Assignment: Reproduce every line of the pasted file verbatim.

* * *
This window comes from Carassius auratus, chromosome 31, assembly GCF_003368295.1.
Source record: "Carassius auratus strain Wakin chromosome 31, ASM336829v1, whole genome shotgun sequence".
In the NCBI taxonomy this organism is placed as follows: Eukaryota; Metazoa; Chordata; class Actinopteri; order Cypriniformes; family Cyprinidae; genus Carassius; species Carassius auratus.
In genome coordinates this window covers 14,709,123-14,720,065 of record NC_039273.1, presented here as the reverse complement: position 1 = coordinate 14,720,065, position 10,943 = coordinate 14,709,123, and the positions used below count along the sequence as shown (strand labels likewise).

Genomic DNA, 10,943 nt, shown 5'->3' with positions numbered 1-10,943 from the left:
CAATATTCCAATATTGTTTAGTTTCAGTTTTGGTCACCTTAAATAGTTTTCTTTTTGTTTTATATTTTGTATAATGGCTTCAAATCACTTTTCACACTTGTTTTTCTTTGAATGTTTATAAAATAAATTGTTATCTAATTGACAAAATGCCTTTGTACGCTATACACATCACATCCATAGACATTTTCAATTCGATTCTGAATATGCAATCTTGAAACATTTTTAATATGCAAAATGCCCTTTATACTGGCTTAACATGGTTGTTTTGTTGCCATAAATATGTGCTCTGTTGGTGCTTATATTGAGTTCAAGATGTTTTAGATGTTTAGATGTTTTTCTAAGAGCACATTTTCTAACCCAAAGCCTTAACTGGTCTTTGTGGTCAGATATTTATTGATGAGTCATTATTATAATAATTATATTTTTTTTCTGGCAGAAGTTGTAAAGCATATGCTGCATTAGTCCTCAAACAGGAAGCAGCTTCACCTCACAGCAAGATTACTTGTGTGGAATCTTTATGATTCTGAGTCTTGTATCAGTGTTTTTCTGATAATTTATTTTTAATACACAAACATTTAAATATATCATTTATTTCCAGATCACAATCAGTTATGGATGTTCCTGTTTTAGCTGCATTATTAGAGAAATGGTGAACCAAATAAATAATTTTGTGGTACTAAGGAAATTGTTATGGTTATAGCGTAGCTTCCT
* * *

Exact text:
This window comes from Carassius auratus, chromosome 31, assembly GCF_003368295.1.
Source record: "Carassius auratus strain Wakin chromosome 31, ASM336829v1, whole genome shotgun sequence".
In the NCBI taxonomy this organism is placed as follows: Eukaryota; Metazoa; Chordata; class Actinopteri; order Cypriniformes; family Cyprinidae; genus Carassius; species Carassius auratus.
In genome coordinates this window covers 14,709,123-14,720,065 of record NC_039273.1, presented here as the reverse complement: position 1 = coordinate 14,720,065, position 10,943 = coordinate 14,709,123, and the positions used below count along the sequence as shown (strand labels likewise).

Genomic DNA, 10,943 nt, shown 5'->3' with positions numbered 1-10,943 from the left:
CAATATTCCAATATTGTTTAGTTTCAGTTTTGGTCACCTTAAATAGTTTTCTTTTTGTTTTATATTTTGTATAATGGCTTCAAATCACTTTTCACACTTGTTTTTCTTTGAATGTTTATAAAATAAATTGTTATCTAATTGACAAAATGCCTTTGTACGCTATACACATCACATCCATAGACATTTTCAATTCGATTCTGAATATGCAATCTTGAAACATTTTTAATATGCAAAATGCCCTTTATACTGGCTTAACATGGTTGTTTTGTTGCCATAAATATGTGCTCTGTTGGTGCTTATATTGAGTTCAAGATGTTTTAGATGTTTAGATGTTTTTCTAAGAGCACATTTTCTAACCCAAAGCCTTAACTGGTCTTTGTGGTCAGATATTTATTGATGAGTCATTATTATAATAATTATATTTTTTTTCTGGCAGAAGTTGTAAAGCATATGCTGCATTAGTCCTCAAACAGGAAGCAGCTTCACCTCACAGCAAGATTACTTGTGTGGAATCTTTATGATTCTGAGTCTTGTATCAGTGTTTTTCTGATAATTTATTTTTAATACACAAACATTTAAATATATCATTTATTTCCAGATCACAATCAGTTATGGATGTTCCTGTTTTAGCTGCATTATTAGAGAAATGGTGAACCAAATAAATAATTTTGTGGTACTAAGGAAATTGTTATGGTTATAGCGTAGCTTCCT